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5 Tips from Leslie Josel, Founder, Order Out of Chaos

Meredith Polsky

Top 5 Tips For Religious School Educators

February is recognized as Jewish Disabilities Awareness Month, and therefore time for us to remember that our students with disabilities need tools and strategies to make their classroom environment one that promotes success.  These techniques will help all students, whether they have a disability or not, but are especially helpful for students with disabilities.

1. Students with disabilities need structure. Have as predictable a schedule as possible. Post it on the blackboard or even the student’s desk. Refer to it often. Begin the class by previewing what is to come and reviewing what has previously been taught.  Transitions and unannounced changes are very difficult for these students so take special care to prepare for transitions well in advance. Announce what is going to happen then give repeat reminders as the time approaches.

2. Devices such as timers and buzzers can help a student self-monitor AND keep track of time. For example, during quiet or reading time, a timer placed on a student’s desk can help the student know exactly where the time is going and also help the student become aware of when transitions to other activities will take place.

3. Don’t diminish the power of the protein. Protein is considered “brain food” as it helps students think clearly, concentrate and learn.  Have snacks such as kosher jerky, string cheese and a power bars on hand for when a child seems cranky or fatigued.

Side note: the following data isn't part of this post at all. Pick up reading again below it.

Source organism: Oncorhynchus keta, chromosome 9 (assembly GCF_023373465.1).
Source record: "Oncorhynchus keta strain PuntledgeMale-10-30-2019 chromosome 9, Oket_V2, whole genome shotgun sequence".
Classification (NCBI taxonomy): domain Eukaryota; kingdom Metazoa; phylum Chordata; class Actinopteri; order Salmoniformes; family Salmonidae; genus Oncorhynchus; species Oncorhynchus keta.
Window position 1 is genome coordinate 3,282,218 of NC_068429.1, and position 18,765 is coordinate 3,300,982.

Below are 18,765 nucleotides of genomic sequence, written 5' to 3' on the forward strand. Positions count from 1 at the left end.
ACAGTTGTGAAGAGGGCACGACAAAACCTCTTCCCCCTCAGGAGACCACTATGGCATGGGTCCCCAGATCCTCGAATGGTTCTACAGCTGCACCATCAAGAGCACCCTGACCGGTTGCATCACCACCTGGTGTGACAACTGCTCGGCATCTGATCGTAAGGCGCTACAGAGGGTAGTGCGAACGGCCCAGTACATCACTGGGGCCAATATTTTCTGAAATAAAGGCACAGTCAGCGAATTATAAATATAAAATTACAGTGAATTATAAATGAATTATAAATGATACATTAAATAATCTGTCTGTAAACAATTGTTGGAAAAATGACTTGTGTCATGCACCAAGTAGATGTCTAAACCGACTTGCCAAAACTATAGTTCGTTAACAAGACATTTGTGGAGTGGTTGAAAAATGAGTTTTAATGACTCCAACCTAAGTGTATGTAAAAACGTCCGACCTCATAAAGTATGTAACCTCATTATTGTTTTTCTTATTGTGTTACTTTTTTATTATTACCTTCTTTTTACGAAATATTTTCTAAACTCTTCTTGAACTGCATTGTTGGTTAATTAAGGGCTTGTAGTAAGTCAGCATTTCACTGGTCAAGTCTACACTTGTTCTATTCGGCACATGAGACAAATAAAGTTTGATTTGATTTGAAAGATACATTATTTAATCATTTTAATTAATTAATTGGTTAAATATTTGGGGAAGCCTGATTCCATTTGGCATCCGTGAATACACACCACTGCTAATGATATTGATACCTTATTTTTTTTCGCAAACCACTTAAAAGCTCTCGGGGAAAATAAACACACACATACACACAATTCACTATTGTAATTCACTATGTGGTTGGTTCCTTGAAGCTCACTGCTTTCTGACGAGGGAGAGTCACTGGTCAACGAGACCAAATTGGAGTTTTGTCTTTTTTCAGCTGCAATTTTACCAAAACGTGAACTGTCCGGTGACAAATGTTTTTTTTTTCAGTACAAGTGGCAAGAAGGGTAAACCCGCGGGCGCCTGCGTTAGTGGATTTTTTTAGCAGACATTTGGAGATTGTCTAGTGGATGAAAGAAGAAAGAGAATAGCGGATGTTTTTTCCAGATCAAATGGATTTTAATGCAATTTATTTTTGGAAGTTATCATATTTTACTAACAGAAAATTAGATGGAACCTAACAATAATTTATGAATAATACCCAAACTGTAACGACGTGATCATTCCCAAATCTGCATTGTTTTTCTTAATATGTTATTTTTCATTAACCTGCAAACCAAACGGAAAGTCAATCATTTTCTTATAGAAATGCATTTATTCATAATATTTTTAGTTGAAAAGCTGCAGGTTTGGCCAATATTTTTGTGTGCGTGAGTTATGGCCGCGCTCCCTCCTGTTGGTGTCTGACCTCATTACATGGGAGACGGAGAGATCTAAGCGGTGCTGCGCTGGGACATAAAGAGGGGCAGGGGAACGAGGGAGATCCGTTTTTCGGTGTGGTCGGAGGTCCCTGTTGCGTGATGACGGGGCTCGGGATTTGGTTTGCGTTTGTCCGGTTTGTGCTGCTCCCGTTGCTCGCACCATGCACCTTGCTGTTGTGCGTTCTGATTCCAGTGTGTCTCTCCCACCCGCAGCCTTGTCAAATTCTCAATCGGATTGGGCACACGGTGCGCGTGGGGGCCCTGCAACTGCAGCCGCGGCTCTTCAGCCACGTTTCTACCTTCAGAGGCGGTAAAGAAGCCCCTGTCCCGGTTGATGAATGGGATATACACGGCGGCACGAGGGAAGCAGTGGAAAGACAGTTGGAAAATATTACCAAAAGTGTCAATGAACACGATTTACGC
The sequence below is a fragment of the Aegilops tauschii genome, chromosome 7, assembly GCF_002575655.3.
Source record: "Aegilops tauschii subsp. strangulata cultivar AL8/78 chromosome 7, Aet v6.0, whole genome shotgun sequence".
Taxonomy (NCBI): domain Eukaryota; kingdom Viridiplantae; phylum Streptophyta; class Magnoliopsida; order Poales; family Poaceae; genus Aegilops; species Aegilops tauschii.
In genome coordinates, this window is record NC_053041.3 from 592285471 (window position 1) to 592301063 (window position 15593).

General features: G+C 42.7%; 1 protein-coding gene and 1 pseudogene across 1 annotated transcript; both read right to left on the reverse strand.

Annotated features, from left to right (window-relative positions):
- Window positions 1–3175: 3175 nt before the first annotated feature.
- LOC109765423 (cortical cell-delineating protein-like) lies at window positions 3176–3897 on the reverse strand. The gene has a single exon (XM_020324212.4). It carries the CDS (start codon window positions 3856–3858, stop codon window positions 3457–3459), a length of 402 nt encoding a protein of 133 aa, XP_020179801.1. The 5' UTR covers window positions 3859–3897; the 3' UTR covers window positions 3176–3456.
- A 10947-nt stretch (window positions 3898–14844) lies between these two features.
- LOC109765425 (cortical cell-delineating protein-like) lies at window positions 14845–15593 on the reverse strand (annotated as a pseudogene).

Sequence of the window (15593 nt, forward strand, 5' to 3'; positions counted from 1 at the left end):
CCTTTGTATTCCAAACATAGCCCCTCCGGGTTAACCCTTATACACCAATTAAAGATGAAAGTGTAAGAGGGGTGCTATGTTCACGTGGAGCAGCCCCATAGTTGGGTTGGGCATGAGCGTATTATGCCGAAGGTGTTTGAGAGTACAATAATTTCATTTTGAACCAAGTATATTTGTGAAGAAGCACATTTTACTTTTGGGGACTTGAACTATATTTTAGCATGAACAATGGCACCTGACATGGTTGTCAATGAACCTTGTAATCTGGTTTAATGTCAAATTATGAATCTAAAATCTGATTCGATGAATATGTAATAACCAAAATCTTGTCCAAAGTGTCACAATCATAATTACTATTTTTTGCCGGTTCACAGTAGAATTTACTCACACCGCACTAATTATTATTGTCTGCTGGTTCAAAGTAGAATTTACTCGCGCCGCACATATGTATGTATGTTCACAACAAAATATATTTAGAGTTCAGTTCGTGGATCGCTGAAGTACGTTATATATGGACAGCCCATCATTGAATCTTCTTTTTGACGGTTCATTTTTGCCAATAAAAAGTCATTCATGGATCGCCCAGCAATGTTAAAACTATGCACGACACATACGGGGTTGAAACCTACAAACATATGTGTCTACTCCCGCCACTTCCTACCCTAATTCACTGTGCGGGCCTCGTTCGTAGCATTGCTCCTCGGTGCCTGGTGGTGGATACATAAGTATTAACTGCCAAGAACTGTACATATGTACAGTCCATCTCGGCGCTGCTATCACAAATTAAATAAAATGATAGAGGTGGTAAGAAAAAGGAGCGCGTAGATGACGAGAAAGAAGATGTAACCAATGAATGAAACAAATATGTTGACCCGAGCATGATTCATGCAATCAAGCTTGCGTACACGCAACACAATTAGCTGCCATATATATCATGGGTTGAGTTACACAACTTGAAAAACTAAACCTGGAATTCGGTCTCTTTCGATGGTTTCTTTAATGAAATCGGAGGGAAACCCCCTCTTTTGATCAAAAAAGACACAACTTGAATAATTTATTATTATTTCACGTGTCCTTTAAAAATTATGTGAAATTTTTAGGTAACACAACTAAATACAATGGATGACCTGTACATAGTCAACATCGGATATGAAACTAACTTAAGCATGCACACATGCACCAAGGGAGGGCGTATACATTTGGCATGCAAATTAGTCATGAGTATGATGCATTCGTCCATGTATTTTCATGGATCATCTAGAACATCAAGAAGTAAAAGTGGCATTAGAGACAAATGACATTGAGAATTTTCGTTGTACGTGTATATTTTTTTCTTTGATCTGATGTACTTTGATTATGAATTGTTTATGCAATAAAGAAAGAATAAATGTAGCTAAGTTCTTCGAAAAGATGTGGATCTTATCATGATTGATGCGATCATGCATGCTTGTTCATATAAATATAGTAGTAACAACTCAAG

4. Make a game out of learning. Create “learning” stations around the room to ramp up energy (especially important for those late afternoon classes) or engage students with multi sensory learning to increase motivation. By integrating unconventional and playful teaching into the classroom, students will most likely be more enthusiastic and therefore more attentive.

5. If your lesson plans allow it, set it to music! Music is rhythm and rhythm is structure. And we all know that students with learning differences and attention deficits need structure.  Music can help a student plan what to do next, anticipate and react as well as sooth and regulate the brain.

Want to learn more from Leslie? Join us at our Building Communities Lecture Series on February 28, 2013 at Westchester Jewish Center, 6:30 pm. For more information, or to RSVP email 

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